Tempest Anderson: The Man Behind the Camera – by Rebecca Hall, Science Team Volunteer
York Museums Trust volunteer Rebecca Hall is spending three months with the Yorkshire Museum Science Team. She is involved with digitising the Tempest Anderson collection of photographs – here’s the first in a series of blogs on Rebecca’s experience.
Tempest Anderson was born in York in 1846, the son of a successful doctor with a medical practice on Stonegate. Anderson was educated at St Peter’s School before heading south to read medicine at University College London. He specialised in ophthalmology, conditions of the eye, and after he had qualified he moved back to York to continue his medical career in his father’s surgery.
Anderson’s medical knowledge and skills were praised highly but it is for his interests outside of his profession for which he is remembered. A philanthropist, Anderson spent a good deal of time contributing to various charities and on his death donated nearly £50,000 to the York Philosophical Society (YPS), of which he was President at the time.
Anderson was also a keen amateur photographer and volcanologist; it is said that he kept two suitcases packed at all times, one for hot climates and one for cold, in case news should arrive of an imminent eruption. His keen interest in glaciers and volcanoes led to his involvement in the Royal Geographical, Geological and Linnean Societies. He was also elected as Vice-President of the British Association for the Advancement of Science.
This portrait of Tempest Anderson is on display at the Yorkshire Museum (YORYM : 2004.358).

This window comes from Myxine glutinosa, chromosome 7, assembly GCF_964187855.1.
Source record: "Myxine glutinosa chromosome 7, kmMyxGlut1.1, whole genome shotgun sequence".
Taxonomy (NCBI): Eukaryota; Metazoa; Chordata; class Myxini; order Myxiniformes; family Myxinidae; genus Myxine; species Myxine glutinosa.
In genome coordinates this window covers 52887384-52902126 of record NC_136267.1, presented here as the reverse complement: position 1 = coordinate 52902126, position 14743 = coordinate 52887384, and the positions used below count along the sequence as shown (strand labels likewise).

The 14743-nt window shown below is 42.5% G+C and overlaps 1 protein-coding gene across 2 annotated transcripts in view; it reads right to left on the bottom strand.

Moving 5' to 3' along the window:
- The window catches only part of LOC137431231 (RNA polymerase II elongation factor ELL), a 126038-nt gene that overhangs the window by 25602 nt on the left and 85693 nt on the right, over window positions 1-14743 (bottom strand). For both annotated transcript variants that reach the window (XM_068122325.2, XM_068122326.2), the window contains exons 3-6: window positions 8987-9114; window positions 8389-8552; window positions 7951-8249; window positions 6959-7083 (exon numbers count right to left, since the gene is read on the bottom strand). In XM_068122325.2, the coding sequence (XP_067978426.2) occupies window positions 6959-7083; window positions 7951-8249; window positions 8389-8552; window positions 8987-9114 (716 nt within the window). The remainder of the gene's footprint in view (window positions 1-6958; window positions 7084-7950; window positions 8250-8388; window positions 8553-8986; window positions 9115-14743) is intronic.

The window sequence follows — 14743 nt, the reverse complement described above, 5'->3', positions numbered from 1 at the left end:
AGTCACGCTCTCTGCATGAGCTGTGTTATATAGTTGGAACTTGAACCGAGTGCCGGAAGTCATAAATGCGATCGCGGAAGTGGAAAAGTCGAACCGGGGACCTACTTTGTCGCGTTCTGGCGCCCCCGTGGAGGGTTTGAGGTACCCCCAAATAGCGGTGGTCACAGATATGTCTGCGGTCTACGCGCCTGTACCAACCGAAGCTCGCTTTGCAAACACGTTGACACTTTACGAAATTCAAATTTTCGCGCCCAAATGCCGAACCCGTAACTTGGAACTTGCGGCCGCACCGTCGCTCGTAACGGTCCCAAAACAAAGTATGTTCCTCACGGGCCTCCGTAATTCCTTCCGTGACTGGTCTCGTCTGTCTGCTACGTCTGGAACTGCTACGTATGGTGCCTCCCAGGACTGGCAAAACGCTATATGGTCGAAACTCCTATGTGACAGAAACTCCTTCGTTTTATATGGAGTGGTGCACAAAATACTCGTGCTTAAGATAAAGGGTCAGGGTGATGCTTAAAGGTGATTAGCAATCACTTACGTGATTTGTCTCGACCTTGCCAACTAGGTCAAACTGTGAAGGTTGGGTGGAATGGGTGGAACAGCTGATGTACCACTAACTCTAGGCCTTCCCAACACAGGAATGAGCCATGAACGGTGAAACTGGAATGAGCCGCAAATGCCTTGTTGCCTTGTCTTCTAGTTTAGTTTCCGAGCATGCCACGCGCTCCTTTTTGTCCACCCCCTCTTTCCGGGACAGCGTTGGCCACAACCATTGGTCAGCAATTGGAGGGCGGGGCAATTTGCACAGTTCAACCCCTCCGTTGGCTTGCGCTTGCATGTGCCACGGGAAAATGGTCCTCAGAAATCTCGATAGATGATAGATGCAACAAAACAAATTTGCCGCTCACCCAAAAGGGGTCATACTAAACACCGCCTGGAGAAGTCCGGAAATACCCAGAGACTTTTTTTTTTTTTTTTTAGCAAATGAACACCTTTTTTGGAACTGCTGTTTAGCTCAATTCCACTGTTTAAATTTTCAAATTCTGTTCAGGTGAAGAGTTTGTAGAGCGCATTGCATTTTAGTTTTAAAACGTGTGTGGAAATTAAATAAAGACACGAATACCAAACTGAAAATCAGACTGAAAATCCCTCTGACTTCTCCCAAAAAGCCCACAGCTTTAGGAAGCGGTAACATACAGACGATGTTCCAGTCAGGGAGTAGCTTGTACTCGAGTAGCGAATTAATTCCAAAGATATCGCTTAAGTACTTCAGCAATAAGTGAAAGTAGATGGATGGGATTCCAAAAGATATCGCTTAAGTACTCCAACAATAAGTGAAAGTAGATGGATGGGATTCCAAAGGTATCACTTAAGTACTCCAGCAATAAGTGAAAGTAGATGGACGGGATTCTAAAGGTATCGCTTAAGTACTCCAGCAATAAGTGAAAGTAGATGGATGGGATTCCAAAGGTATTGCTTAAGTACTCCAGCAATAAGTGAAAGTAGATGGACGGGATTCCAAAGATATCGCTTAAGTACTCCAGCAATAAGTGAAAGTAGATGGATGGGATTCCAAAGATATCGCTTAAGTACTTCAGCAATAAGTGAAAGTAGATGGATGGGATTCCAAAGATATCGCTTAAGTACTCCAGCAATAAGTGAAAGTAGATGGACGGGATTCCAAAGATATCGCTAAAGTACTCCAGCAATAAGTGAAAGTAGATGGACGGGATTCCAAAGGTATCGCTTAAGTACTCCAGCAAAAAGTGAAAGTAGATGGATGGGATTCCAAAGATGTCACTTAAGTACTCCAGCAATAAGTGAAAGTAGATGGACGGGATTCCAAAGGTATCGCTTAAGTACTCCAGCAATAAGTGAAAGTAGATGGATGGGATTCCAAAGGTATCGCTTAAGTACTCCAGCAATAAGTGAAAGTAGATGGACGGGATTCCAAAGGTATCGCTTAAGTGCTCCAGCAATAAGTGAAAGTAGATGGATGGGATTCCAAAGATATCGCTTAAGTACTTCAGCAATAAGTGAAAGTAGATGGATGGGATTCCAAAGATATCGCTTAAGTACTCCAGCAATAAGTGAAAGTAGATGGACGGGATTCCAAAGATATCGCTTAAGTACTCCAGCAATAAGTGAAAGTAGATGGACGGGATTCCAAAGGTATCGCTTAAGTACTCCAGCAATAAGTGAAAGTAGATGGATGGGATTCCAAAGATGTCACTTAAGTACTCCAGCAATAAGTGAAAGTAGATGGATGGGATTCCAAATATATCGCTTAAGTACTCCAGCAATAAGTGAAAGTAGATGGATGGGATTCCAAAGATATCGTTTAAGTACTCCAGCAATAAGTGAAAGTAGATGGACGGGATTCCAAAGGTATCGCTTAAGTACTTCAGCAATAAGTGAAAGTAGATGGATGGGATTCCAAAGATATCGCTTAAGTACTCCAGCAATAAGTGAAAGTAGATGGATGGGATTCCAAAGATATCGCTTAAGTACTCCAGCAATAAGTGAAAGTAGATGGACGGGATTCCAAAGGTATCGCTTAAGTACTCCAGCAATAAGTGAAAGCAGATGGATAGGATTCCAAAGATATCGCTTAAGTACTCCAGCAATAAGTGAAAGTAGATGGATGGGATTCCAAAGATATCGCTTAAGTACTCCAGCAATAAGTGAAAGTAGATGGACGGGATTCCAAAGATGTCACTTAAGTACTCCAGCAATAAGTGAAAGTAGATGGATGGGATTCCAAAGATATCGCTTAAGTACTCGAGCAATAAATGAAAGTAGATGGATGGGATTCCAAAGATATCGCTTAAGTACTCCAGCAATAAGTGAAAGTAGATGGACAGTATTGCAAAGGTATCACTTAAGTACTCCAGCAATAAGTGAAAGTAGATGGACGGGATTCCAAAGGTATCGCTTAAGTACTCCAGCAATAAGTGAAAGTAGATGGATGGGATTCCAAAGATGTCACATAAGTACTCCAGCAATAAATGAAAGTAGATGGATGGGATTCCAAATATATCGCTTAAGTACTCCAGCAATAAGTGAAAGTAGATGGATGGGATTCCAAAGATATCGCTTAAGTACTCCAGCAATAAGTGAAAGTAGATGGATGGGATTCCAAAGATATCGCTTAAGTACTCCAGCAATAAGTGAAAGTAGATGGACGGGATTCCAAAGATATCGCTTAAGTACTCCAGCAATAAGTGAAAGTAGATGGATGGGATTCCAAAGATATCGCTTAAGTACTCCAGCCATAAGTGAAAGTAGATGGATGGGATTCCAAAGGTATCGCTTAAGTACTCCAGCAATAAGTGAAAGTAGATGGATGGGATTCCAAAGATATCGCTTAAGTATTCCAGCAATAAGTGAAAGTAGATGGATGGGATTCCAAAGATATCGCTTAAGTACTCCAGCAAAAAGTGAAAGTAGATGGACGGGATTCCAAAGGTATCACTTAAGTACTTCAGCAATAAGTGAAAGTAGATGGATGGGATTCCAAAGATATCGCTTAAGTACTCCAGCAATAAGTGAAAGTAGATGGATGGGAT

Ahead of the field at that time, Anderson pioneered the use of smaller and more lightweight cameras, designing and building his own equipment. He took these handmade cameras on his travels across Europe, to America and beyond, photographing and documenting volcanic eruptions and the people who lived nearby. On some of these expeditions he accompanied Dr John Smith Flett, a Scottish physician and member the Geological Survey.
The trips were not all plain sailing; in 1902 he narrowly avoided being engulfed by the pyroclastic flow of the Mont Pelée eruption for which he would become well known. Pyroclastic flow, a deadly mix of superheated gases and molten lava, was the cause of the destruction of Pompeii and obliterates all signs of life in its path. Anderson was lucky to have escaped not only with his life but also with a beautiful account of the devastating phenomenon that he had witnessed in the West Indies.
It was, however, still his volcanology that would be the cause of Anderson’s eventual demise. During his return from what would be his final expedition to Krakatoa in 1913, he became gravely ill with heat apoplexy and enteric fever. This was likely caused by exposure to the extremely high temperatures surrounding active volcanoes. He died on board the ship.
This plaque can be found at 23 Stonegate. The building is now owned by the York Medical Society.
Anderson was hugely fond of York and the YPS. He became Sheriff of the City in 1894 and was head of the photographic section of the YPS. According to reports, he once described Museum Gardens as “archaeologically, one of the most interesting sights in these islands”. He funded the Tempest Anderson lecture hall, which is still in use today at the Yorkshire Museum, as a dedication to his sister.
A sign that bears his name is displayed prominently on the outside of the medical practice at 23 Stonegate where the York Medical Society can now be found. It is worth taking a look. Anderson left his huge collection of over 5000 photographic slides to the Yorkshire Museum and the painstaking process of cleaning and digitising them for public usage has now begun.
Keep an eye on the York Museums Trust website in the coming months for more information on the project and some highlights from his incredible collection, along with further blog updates from our volunteer Rebecca.